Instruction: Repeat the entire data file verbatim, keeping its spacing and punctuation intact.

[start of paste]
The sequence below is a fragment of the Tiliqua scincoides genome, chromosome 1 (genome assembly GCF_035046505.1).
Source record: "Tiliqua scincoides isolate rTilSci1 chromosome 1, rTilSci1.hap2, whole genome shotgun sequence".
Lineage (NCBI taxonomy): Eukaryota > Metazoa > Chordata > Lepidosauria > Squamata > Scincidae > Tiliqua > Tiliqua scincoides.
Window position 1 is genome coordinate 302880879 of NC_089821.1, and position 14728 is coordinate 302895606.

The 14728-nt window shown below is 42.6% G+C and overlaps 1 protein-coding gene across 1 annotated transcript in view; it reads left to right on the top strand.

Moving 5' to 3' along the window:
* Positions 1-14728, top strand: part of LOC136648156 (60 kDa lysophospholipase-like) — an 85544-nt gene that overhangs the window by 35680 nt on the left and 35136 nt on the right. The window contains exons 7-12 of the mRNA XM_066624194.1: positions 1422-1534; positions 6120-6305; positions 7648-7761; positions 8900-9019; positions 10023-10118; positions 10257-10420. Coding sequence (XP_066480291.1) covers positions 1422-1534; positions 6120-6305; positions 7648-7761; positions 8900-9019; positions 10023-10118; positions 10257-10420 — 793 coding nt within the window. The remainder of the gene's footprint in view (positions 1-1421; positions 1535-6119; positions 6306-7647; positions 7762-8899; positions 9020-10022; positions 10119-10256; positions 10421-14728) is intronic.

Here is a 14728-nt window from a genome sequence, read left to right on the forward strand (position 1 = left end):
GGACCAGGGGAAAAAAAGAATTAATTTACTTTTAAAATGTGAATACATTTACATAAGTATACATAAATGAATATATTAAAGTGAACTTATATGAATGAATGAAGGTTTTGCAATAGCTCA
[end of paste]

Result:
The sequence below is a fragment of the Tiliqua scincoides genome, chromosome 1 (genome assembly GCF_035046505.1).
Source record: "Tiliqua scincoides isolate rTilSci1 chromosome 1, rTilSci1.hap2, whole genome shotgun sequence".
Lineage (NCBI taxonomy): Eukaryota > Metazoa > Chordata > Lepidosauria > Squamata > Scincidae > Tiliqua > Tiliqua scincoides.
Window position 1 is genome coordinate 302880879 of NC_089821.1, and position 14728 is coordinate 302895606.

The 14728-nt window shown below is 42.6% G+C and overlaps 1 protein-coding gene across 1 annotated transcript in view; it reads left to right on the top strand.

Moving 5' to 3' along the window:
* Positions 1-14728, top strand: part of LOC136648156 (60 kDa lysophospholipase-like) — an 85544-nt gene that overhangs the window by 35680 nt on the left and 35136 nt on the right. The window contains exons 7-12 of the mRNA XM_066624194.1: positions 1422-1534; positions 6120-6305; positions 7648-7761; positions 8900-9019; positions 10023-10118; positions 10257-10420. Coding sequence (XP_066480291.1) covers positions 1422-1534; positions 6120-6305; positions 7648-7761; positions 8900-9019; positions 10023-10118; positions 10257-10420 — 793 coding nt within the window. The remainder of the gene's footprint in view (positions 1-1421; positions 1535-6119; positions 6306-7647; positions 7762-8899; positions 9020-10022; positions 10119-10256; positions 10421-14728) is intronic.

Here is a 14728-nt window from a genome sequence, read left to right on the forward strand (position 1 = left end):
GGACCAGGGGAAAAAAAGAATTAATTTACTTTTAAAATGTGAATACATTTACATAAGTATACATAAATGAATATATTAAAGTGAACTTATATGAATGAATGAAGGTTTTGCAATAGCTCA